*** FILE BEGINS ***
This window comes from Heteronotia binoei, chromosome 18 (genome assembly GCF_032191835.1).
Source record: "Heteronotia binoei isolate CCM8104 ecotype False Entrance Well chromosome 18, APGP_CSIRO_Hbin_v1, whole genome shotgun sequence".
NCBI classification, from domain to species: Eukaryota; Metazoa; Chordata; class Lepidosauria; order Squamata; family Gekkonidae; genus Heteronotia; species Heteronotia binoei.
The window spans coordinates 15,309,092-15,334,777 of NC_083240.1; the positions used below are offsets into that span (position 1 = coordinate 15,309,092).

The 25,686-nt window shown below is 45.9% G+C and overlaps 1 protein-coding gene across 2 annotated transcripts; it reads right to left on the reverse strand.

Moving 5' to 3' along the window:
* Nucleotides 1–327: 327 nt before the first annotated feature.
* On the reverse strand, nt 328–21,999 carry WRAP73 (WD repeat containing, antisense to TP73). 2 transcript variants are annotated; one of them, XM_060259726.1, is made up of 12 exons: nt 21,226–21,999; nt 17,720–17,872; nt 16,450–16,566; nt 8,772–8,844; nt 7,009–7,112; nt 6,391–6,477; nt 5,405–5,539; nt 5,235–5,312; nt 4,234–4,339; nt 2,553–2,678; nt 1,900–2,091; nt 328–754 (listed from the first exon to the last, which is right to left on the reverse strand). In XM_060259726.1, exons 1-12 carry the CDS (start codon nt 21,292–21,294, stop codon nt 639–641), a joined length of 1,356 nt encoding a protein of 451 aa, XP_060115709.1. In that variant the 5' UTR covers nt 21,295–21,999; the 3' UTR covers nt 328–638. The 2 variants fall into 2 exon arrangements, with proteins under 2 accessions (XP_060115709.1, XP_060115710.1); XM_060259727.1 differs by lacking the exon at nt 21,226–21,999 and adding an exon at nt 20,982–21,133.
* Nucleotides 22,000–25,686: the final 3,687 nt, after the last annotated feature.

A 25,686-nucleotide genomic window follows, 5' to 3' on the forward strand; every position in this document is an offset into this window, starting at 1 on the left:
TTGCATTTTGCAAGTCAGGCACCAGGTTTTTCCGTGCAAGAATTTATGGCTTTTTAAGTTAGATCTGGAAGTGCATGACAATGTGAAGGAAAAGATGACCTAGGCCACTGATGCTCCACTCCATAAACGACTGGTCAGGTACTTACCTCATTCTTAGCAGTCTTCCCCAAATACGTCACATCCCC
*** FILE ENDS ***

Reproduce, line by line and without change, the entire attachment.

This window comes from Heteronotia binoei, chromosome 18 (genome assembly GCF_032191835.1).
Source record: "Heteronotia binoei isolate CCM8104 ecotype False Entrance Well chromosome 18, APGP_CSIRO_Hbin_v1, whole genome shotgun sequence".
NCBI classification, from domain to species: Eukaryota; Metazoa; Chordata; class Lepidosauria; order Squamata; family Gekkonidae; genus Heteronotia; species Heteronotia binoei.
The window spans coordinates 15,309,092-15,334,777 of NC_083240.1; the positions used below are offsets into that span (position 1 = coordinate 15,309,092).

The 25,686-nt window shown below is 45.9% G+C and overlaps 1 protein-coding gene across 2 annotated transcripts; it reads right to left on the reverse strand.

Moving 5' to 3' along the window:
* Nucleotides 1–327: 327 nt before the first annotated feature.
* On the reverse strand, nt 328–21,999 carry WRAP73 (WD repeat containing, antisense to TP73). 2 transcript variants are annotated; one of them, XM_060259726.1, is made up of 12 exons: nt 21,226–21,999; nt 17,720–17,872; nt 16,450–16,566; nt 8,772–8,844; nt 7,009–7,112; nt 6,391–6,477; nt 5,405–5,539; nt 5,235–5,312; nt 4,234–4,339; nt 2,553–2,678; nt 1,900–2,091; nt 328–754 (listed from the first exon to the last, which is right to left on the reverse strand). In XM_060259726.1, exons 1-12 carry the CDS (start codon nt 21,292–21,294, stop codon nt 639–641), a joined length of 1,356 nt encoding a protein of 451 aa, XP_060115709.1. In that variant the 5' UTR covers nt 21,295–21,999; the 3' UTR covers nt 328–638. The 2 variants fall into 2 exon arrangements, with proteins under 2 accessions (XP_060115709.1, XP_060115710.1); XM_060259727.1 differs by lacking the exon at nt 21,226–21,999 and adding an exon at nt 20,982–21,133.
* Nucleotides 22,000–25,686: the final 3,687 nt, after the last annotated feature.

A 25,686-nucleotide genomic window follows, 5' to 3' on the forward strand; every position in this document is an offset into this window, starting at 1 on the left:
TTGCATTTTGCAAGTCAGGCACCAGGTTTTTCCGTGCAAGAATTTATGGCTTTTTAAGTTAGATCTGGAAGTGCATGACAATGTGAAGGAAAAGATGACCTAGGCCACTGATGCTCCACTCCATAAACGACTGGTCAGGTACTTACCTCATTCTTAGCAGTCTTCCCCAAATACGTCACATCCCC